How cathartic was it for you to make this album?

I had multiple aha moments in the process! I got a new perspective, it was like therapy. The universe knows who guides who and when I see an issue I like to move on, I don't like to dwell or go back and forth. 

What is the vibe of Lovers Rock? Who did you make it for?

It's a mixture of R & B and soul, it's warm, loving energy. If thinking of power with love makes you feel empowered, this is for you. If you've been trying to figure out life and love, this is for you. This is a no judgment album for everyone, it's a great vibe, it's personal, it's real.

Which coast is the best coast?

I'm based in LA now – I like the sunshine – but I lived in New York for almost ten years and lived in both states for a while and have been back and forth. New York is my home base because that's where I first moved, where I was first embraced. It almost feels like I never left when I'm there working and hanging with my friends.

Do you still touch down in London town? 

My family is still in London so I go back and forth a lot, I miss my nieces and nephews, but I don't miss London. Moving to Brooklyn felt like South London to me!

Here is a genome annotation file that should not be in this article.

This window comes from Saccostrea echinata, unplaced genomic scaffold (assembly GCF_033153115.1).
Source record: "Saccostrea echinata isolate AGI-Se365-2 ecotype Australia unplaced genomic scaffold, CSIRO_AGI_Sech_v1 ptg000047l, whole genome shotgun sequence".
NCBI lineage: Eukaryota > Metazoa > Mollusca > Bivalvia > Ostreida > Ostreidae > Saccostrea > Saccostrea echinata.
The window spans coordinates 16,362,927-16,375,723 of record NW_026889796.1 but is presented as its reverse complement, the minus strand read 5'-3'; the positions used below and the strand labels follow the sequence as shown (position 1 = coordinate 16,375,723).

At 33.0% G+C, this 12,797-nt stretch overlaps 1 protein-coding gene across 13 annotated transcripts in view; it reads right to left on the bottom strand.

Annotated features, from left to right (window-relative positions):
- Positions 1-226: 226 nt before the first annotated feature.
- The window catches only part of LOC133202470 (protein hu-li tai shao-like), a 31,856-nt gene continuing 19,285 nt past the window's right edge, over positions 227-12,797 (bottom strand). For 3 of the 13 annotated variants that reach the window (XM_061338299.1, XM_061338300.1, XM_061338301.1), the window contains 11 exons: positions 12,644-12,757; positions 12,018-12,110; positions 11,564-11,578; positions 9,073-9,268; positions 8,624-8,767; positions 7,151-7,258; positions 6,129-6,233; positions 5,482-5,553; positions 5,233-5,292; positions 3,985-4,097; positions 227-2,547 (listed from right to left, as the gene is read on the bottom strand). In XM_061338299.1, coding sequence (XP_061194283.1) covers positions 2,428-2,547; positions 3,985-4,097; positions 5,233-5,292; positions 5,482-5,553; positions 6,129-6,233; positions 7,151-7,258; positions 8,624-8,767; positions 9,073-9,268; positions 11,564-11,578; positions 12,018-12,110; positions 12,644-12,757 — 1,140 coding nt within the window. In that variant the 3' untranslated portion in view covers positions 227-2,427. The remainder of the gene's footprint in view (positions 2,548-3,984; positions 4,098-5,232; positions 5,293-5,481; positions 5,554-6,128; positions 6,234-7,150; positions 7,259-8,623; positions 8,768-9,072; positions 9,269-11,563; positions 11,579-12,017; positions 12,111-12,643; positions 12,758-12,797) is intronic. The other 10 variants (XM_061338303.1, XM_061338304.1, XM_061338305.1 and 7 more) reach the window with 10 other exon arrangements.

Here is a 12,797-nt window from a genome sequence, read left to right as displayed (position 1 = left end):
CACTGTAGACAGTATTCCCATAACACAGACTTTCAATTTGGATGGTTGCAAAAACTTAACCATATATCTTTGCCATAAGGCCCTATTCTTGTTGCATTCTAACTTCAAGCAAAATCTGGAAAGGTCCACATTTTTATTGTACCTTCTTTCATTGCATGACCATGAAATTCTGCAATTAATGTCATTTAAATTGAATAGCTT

What are you go to spots in the city that are cool enough for any American boy…or girl?

I love going to real New York places like Café Habana on Prince and Elizabeth and Miss Lily's, and just walking around Soho and the Lower East Side and the West Village. I have some friends who live in Harlem and Brooklyn and there are some little spots where we can kick it and don't have to bother about being dressed up, I can just hang out and they know me. 

What inspired you to start your own label?

I started the label because someone helped me along and gave me a hand when I needed a hand. I didn't have anyone in the beginning to push or promote me so I started with that mentality. I have some artists on my label who are amazing and brilliant themselves, they are great musicians and performers. People on the LA scene know them really well so now it's just about getting them to that next level.